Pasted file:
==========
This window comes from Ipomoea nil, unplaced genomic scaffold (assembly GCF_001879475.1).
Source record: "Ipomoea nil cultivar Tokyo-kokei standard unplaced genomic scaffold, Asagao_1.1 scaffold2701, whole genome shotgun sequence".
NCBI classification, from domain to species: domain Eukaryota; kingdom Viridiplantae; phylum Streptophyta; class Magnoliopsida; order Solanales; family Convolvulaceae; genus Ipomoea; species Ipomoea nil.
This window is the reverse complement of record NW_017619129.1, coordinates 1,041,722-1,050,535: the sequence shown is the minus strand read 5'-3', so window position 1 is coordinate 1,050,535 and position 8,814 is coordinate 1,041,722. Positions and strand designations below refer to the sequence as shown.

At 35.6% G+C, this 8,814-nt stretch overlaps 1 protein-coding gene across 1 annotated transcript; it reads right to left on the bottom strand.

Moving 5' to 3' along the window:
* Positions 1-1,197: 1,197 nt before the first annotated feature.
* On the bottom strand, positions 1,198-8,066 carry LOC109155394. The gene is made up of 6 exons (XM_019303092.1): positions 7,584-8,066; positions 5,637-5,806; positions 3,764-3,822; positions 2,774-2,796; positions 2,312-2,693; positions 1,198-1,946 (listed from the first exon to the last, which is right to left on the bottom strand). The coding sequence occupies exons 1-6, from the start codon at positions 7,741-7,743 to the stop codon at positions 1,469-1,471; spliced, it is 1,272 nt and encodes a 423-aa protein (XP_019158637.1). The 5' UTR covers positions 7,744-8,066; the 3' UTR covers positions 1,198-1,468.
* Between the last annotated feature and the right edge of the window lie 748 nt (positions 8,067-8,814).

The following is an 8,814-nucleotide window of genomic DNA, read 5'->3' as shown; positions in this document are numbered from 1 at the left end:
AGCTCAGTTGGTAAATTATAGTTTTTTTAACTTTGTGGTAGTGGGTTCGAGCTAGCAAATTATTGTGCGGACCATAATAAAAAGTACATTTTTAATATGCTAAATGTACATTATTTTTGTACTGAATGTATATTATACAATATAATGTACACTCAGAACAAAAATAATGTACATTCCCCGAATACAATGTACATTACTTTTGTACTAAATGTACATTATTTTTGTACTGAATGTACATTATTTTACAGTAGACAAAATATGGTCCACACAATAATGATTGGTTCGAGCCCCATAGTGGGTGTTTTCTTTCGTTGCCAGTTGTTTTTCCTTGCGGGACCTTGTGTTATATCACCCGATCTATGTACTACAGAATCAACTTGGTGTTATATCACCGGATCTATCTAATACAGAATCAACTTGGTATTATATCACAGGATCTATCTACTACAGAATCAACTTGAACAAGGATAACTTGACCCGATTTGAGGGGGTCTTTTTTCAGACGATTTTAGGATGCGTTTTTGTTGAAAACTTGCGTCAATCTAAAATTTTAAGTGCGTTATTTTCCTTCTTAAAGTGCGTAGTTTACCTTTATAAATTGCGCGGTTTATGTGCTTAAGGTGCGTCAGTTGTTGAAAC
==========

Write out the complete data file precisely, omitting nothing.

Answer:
This window comes from Ipomoea nil, unplaced genomic scaffold (assembly GCF_001879475.1).
Source record: "Ipomoea nil cultivar Tokyo-kokei standard unplaced genomic scaffold, Asagao_1.1 scaffold2701, whole genome shotgun sequence".
NCBI classification, from domain to species: domain Eukaryota; kingdom Viridiplantae; phylum Streptophyta; class Magnoliopsida; order Solanales; family Convolvulaceae; genus Ipomoea; species Ipomoea nil.
This window is the reverse complement of record NW_017619129.1, coordinates 1,041,722-1,050,535: the sequence shown is the minus strand read 5'-3', so window position 1 is coordinate 1,050,535 and position 8,814 is coordinate 1,041,722. Positions and strand designations below refer to the sequence as shown.

At 35.6% G+C, this 8,814-nt stretch overlaps 1 protein-coding gene across 1 annotated transcript; it reads right to left on the bottom strand.

Moving 5' to 3' along the window:
* Positions 1-1,197: 1,197 nt before the first annotated feature.
* On the bottom strand, positions 1,198-8,066 carry LOC109155394. The gene is made up of 6 exons (XM_019303092.1): positions 7,584-8,066; positions 5,637-5,806; positions 3,764-3,822; positions 2,774-2,796; positions 2,312-2,693; positions 1,198-1,946 (listed from the first exon to the last, which is right to left on the bottom strand). The coding sequence occupies exons 1-6, from the start codon at positions 7,741-7,743 to the stop codon at positions 1,469-1,471; spliced, it is 1,272 nt and encodes a 423-aa protein (XP_019158637.1). The 5' UTR covers positions 7,744-8,066; the 3' UTR covers positions 1,198-1,468.
* Between the last annotated feature and the right edge of the window lie 748 nt (positions 8,067-8,814).

The following is an 8,814-nucleotide window of genomic DNA, read 5'->3' as shown; positions in this document are numbered from 1 at the left end:
AGCTCAGTTGGTAAATTATAGTTTTTTTAACTTTGTGGTAGTGGGTTCGAGCTAGCAAATTATTGTGCGGACCATAATAAAAAGTACATTTTTAATATGCTAAATGTACATTATTTTTGTACTGAATGTATATTATACAATATAATGTACACTCAGAACAAAAATAATGTACATTCCCCGAATACAATGTACATTACTTTTGTACTAAATGTACATTATTTTTGTACTGAATGTACATTATTTTACAGTAGACAAAATATGGTCCACACAATAATGATTGGTTCGAGCCCCATAGTGGGTGTTTTCTTTCGTTGCCAGTTGTTTTTCCTTGCGGGACCTTGTGTTATATCACCCGATCTATGTACTACAGAATCAACTTGGTGTTATATCACCGGATCTATCTAATACAGAATCAACTTGGTATTATATCACAGGATCTATCTACTACAGAATCAACTTGAACAAGGATAACTTGACCCGATTTGAGGGGGTCTTTTTTCAGACGATTTTAGGATGCGTTTTTGTTGAAAACTTGCGTCAATCTAAAATTTTAAGTGCGTTATTTTCCTTCTTAAAGTGCGTAGTTTACCTTTATAAATTGCGCGGTTTATGTGCTTAAGGTGCGTCAGTTGTTGAAAC